Although nobody knows where the bottom of this correction will be and how quickly the market will recover, investors who bought stocks too early should not worry and just hold on.

We did an analysis of the past 10 major corrections and asked this question: Assuming that an investor bought the market when the index was down 13 percent from the peak (which translates to the PSEi at 7,900 in our current scenario), what type of returns did he generate six months forward? Twelve months forward?

Here is the what we found out:

1. If the investor waited for the market to drop 13 percent before buying stocks, he would have missed three of the past 10 major corrections. This is because there were three instances when the market dropped by less than 13 percent.

2. During the seven times that the market fell by more than 13 percent before hitting the bottom, an investor who bought shares at the time when the market fell by 13 percent would have generated a median return of 11.9 percent six months forward, and a median return of 20.2 percent 12 months forward.

He would have also generated a positive return six out of seven times based on a six-month investment time horizon and seven out of seven times based on a 12-month investment time horizon.

Although an investor could be too early by buying at the 7,900 to 8,100 range, if history were to repeat itself, he would still be correct six to 12 months going forward. In fact, investors who are looking to buy this correction can already start accumulating at these levels due to the following reasons:

1. As discussed earlier, when buying the market once it is down 13 percent from the peak, the return outlook six to 12 months going forward is already positive.

2. On average, the market bottomed three months from the peak. Since we peaked in Jan. 29, the market could bottom sometime end of April.

3. The advantage of being early is that it allows investors to fully invest their portfolio. This is especially true for investors with large portfolios that cannot be fully deployed in one transaction. Although being early might not allow an investor to generate the highest percentage return, being fully invested will allow him to generate the highest absolute return. (Think 50-percent return on P100,000 vs. 20-percent return on P1,000,000)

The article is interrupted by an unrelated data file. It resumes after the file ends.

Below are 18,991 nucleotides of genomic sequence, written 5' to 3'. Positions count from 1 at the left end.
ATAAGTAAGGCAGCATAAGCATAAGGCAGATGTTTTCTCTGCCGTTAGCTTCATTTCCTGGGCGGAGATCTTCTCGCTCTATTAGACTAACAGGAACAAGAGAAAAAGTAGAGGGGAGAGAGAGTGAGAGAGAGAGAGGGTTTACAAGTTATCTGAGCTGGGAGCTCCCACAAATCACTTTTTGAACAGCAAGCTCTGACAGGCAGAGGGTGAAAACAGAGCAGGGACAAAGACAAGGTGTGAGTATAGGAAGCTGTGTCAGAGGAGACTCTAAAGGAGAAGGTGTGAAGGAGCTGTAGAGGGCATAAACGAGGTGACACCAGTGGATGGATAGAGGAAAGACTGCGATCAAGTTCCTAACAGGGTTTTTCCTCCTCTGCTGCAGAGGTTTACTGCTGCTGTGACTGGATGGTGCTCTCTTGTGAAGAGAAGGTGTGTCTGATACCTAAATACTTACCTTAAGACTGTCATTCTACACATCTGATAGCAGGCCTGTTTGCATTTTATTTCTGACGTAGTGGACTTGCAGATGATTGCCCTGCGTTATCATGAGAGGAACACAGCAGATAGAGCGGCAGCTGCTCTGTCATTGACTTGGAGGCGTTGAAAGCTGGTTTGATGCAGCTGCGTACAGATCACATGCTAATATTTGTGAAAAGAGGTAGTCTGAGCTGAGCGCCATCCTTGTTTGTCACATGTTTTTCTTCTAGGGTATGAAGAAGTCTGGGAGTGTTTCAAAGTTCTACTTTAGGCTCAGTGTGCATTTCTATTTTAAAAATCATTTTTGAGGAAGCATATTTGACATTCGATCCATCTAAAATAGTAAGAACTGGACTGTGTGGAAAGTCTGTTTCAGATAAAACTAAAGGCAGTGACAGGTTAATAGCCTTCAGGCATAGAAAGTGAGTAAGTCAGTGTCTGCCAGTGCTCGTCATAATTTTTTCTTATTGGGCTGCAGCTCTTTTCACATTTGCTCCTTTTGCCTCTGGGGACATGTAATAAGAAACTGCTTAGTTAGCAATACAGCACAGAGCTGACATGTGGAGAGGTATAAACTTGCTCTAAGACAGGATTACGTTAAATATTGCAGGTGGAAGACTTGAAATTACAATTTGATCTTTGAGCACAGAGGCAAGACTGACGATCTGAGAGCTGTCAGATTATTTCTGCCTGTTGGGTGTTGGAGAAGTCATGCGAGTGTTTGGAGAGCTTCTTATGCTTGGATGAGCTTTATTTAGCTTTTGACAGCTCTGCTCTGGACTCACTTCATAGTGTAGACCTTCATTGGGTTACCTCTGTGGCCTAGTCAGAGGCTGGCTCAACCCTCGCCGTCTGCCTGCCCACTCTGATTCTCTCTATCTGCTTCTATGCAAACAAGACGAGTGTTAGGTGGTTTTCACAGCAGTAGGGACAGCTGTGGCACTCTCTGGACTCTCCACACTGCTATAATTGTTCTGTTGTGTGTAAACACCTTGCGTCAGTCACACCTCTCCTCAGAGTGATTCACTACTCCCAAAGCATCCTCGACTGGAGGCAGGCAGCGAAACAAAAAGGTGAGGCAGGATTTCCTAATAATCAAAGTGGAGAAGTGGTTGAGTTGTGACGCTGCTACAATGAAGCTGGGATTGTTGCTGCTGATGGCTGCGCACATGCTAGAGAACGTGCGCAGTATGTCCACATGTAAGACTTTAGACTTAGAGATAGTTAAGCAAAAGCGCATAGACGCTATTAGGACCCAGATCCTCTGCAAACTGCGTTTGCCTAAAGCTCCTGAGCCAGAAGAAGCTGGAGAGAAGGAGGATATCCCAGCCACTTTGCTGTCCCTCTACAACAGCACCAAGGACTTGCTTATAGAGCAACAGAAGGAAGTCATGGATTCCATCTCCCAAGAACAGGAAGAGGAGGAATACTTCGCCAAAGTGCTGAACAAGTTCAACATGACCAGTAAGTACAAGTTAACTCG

How to invest
during market correction

Here are the strategies we recommend on how to invest during market corrections:

1. Determine the amount of funds that you can keep invest ed for the next 12 months. We are not discounting the possibility that the market could stay depressed for some time. We also don’t know when it will recover. However, history has shown that returns are always positive 12 months later.

2. Split your funds into eight to 10 buying tranches and deploy each tranche on a weekly basis provided that the PSEi is trading below a predetermined “buy below” level. We suggest setting your “buy below” level at 7,900, although you could set it lower if you wish. Buy stocks only when the PSEi trades below 7,900 one tranche at a time. By buying in tranches, you improve your average purchase price since you can buy more if prices continue to fall.

3. Diversify. Buy either a basket of stocks belonging to different sectors or an ETF or an index mutual fund to diversify your holdings. That way, you reduce your risk as some stocks perform better than others.

Exhibit 3 lists some blue-chip stocks we like that are already trading at attractive values and their suggested “buy below” levels. However, for greater ease, you may choose to execute your strategy buying an ETF (such as FMETF) or an index fund from the different asset management companies. —CONTRIBUTED